If church or ‘ecclesia’ is 'the place where God is’ then the factory was an interesting congregation. We were a good ethnic mix: a majority white English, non-religious, nominal Christian; about 15% Asian, first and second generation, equal mix of Indian and Pakistani, Muslim and Sikh, speaking mainly Punjabi and Urdu; approximately 5% Afro Caribbean, mostly second generation Jamaican, devout Christian Pentecostal; plus 3 first generation Vietnamese.

The underlying racial, ethnic tensions were serious but rarely surfaced; the women came to work mainly to earn a living and partly to escape domestic boredom, and so kept antagonisms largely under control. When racial tension did rear its head, the flash points were often around language. For example, the Indian Sikh women had a strong community identity, in and out of work, being devout members of the same local Temple. In work they kept to themselves partly from choice but also of necessity, being largely isolated by the English women. They communicated enthusiastically amongst themselves in Punjabi, to the disgust of the English women, who were threatened by this, thinking they were being talked about! They were critical and intolerant and said that, as they were living in England, they should speak ‘our’ language!

Those years involved sharing experiences of oppression, listening with great care and attention, being sensitive and compassionate, building relationships of trust without judgement or moralising, forgiving and being forgiven; in other words ‘practising my faith.' I began to understand their insecurities and fears, They really were ‘like sheep without a Shepherd.'

Responding to this image helped me to accept the role of Union representative for KFAT in 1995. However, after nearly ten years, with so many issues to address, I still feel I hardly scratched the surface.

Chancing one's arm
In 1492, two prominent Irish families, the Ormonds and Kildares, were in the midst of a bitter feud. Besieged by Gerald Fitzgerald, Earl of Kildare, Sir James Butler, Earl of Ormond, and his followers, took refuge in the chapter house of St Patrick's Cathedral, Dublin, bolting themselves in. As the siege wore on, the Earl of Kildare concluded that the feuding was foolish. Here were two families worshipping the same God, in the same church, living in the same country, trying to kill each other. So he called out to Sir James and, as an inscription in St Patrick's says today, 'undertooke on his honour that he should receive no villanie.' Wary of 'some further treacherie,' Ormond did not respond. So Kildare seized his spear, cut away a hole in the door and thrust his hand through. It was grasped by another hand inside the church, the door was opened and the two men embraced, thus ending the family feud. The expression 'chancing one's arm' originated with Kildare's noble gesture. There is a lesson here for all of us who are engaged in 'family feuds', whether brother to brother, language to language, nation to nation. If one of us would dare to 'chance his arm', perhaps that would be the first crucial step to the reconciliation we all unconsciously seek.

Chancing one's arm is from a postcard featuring the 'door of reconciliation' at St Patrick's Cathedral Dublin; © used with permission .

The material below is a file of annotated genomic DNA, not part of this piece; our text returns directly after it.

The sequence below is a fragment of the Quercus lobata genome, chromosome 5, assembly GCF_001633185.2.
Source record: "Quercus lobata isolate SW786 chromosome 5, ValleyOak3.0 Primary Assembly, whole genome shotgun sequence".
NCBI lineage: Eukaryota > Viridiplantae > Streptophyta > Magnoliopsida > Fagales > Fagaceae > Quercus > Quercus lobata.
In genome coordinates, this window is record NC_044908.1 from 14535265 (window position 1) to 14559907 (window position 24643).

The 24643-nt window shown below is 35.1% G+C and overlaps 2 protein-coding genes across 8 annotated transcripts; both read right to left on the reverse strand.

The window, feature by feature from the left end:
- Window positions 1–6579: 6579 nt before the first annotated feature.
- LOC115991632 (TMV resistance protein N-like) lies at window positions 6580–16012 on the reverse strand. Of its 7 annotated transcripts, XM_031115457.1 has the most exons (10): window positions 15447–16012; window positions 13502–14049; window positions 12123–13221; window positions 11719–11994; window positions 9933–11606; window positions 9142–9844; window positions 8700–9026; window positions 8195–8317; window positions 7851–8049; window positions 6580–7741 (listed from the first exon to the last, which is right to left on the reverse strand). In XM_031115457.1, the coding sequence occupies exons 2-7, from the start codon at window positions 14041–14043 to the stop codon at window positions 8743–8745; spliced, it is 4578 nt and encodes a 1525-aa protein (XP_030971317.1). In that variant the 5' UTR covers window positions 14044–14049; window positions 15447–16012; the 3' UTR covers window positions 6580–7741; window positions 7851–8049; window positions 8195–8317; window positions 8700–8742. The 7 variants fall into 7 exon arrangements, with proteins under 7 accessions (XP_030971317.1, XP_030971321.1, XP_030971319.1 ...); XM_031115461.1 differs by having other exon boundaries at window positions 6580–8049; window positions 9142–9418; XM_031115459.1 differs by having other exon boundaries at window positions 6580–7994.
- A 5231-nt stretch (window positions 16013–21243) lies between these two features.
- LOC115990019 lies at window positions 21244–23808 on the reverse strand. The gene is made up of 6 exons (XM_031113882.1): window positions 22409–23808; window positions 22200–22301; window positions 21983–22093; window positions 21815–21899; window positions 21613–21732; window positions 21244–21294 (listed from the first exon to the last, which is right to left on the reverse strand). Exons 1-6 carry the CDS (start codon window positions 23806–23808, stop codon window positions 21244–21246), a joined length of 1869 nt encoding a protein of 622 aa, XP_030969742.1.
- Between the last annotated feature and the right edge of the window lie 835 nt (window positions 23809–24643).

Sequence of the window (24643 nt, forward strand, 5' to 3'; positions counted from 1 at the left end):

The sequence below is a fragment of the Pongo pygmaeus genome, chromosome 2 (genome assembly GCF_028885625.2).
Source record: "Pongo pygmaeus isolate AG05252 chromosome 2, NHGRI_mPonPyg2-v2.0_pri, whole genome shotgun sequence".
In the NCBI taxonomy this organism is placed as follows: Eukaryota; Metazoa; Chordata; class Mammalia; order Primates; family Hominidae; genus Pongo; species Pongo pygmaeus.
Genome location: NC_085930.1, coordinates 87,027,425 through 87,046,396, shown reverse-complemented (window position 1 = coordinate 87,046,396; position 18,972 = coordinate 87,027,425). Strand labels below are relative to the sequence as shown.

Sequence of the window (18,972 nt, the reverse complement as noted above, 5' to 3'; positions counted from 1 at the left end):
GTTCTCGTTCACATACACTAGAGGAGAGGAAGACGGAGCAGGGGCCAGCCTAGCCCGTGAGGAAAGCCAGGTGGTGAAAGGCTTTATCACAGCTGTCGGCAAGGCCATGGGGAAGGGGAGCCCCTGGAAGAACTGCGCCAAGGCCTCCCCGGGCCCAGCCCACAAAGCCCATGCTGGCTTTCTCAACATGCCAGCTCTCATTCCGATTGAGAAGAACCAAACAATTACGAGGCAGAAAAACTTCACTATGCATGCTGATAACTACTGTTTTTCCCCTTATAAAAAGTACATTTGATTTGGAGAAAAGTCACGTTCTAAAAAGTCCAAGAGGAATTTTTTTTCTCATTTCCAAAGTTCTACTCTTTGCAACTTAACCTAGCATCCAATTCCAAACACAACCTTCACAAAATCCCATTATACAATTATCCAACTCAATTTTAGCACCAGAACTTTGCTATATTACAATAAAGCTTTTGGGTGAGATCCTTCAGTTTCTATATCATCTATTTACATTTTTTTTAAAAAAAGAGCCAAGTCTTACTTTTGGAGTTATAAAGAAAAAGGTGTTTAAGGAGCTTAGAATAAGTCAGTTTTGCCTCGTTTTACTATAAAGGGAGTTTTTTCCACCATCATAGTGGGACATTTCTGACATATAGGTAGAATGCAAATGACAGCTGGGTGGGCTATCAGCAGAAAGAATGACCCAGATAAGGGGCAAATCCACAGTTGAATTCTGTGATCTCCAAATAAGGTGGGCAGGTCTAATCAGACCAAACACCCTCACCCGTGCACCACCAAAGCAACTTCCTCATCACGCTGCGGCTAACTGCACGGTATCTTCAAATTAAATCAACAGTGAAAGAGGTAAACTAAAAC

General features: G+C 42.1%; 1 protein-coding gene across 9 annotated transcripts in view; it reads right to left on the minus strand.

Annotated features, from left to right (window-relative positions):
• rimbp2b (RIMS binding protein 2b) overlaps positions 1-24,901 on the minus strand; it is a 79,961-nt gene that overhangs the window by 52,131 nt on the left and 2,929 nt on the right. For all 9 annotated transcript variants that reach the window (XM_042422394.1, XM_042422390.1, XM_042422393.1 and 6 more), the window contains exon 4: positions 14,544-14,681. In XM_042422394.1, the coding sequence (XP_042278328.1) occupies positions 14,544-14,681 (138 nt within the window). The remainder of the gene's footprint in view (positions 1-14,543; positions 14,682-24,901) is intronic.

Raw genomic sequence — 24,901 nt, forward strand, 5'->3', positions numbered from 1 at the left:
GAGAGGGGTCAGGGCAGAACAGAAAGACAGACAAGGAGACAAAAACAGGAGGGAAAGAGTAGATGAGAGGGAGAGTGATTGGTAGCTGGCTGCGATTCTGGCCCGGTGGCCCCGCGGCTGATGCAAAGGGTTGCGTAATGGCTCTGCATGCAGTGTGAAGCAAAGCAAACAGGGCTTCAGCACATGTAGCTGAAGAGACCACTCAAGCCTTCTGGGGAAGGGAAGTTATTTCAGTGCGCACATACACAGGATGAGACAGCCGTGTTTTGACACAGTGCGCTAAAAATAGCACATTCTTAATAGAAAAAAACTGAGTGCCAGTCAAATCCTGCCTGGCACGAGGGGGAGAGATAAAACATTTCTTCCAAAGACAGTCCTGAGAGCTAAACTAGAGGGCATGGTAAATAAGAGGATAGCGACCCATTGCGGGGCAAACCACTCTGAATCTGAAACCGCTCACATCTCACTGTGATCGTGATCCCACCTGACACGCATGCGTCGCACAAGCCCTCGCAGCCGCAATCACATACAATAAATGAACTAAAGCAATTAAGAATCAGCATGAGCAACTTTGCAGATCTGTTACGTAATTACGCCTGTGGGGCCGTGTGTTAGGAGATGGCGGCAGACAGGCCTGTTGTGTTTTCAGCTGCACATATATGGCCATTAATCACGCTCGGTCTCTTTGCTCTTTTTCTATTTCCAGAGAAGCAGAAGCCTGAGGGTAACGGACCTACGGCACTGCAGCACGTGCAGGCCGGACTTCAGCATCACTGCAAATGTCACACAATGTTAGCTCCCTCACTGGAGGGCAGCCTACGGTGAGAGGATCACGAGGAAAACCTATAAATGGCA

Comings and Goings
Grassroots Office. We have moved again and our new address is at the bottom of this page. We only moved a few doors along the road so the only part of the address to change is the number but the upheaval was the same as moving across the country. We hope that we will remain in the present office a little longer!

Reynaldo Leao has been accepted as a Candidate for the Methodist Ministry in Britain and will be leaving Grassroots in August to pursue this stage in his journey. We are delighted that the Methodist Church will have the benefit of such a person in ministry and we expect the links between Leo and Grassroots to continue. He will be editing the next issue of the Newsletter and reflecting on his time with Grassroots so we do not need to say farewell yet.

Eliza Jones made a second visit to Khartoum in March to review the progress of the Sudan Education for Development and Peace project. The situation continues to remain very difficult in Khartoum but our partners are developing their plans in income generation, health and education.

Kairos Europa is working with Christian Aid and other partners in Holland, Sweden, Denmark and Switzerland to follow up issues raised at the World Council of Churches Assembly in Harare. A Workshop is to be held in Copenhagen on May 10/11th to review progress in the search for alternatives to the neo-liberal economic system. It is hoped to develop a strategy which will enable co-ordinated action between churches and social movements in Europe and the South.

Kairos Brussels Event A planning meeting was held on April 15th for this event which will involve a Hearing with members of the European Parliament and Commission on Alternatives and Globalisation. The dates are October 21st - Hearing, 22/23rd Community Festival. Further information will be available from the Luton office in due course.

European Advisory Group. The work of Grassroots in different parts of Europe continues to expand and we are conscious of the complexity. To provide more support for this work a European Advisory Group has been formed which includes people who bring expertise and experience to help plan and evaluate the work. One of the proposals was to explore the possibilities of appointing a European Mission Partner and conversations are in progress with the Institute for Ecumenical Studies in Prague concerning such an appointment.

Link with Poland. As a result of the Plural Communities consultation, Grassroots has been linked with the Right Time Association in Poland. We already have many contacts and Artur Zielinsky has visited Luton. Shanthi and David will be visiting Poland in July to learn more of the situation and understand what are the issues in plural communities. It is hoped that this will enable exchanges to develop so that the experiences of both countries can be shared.

Grassroots Programme, 102a Dunstable Road, LUTON LU1 1EH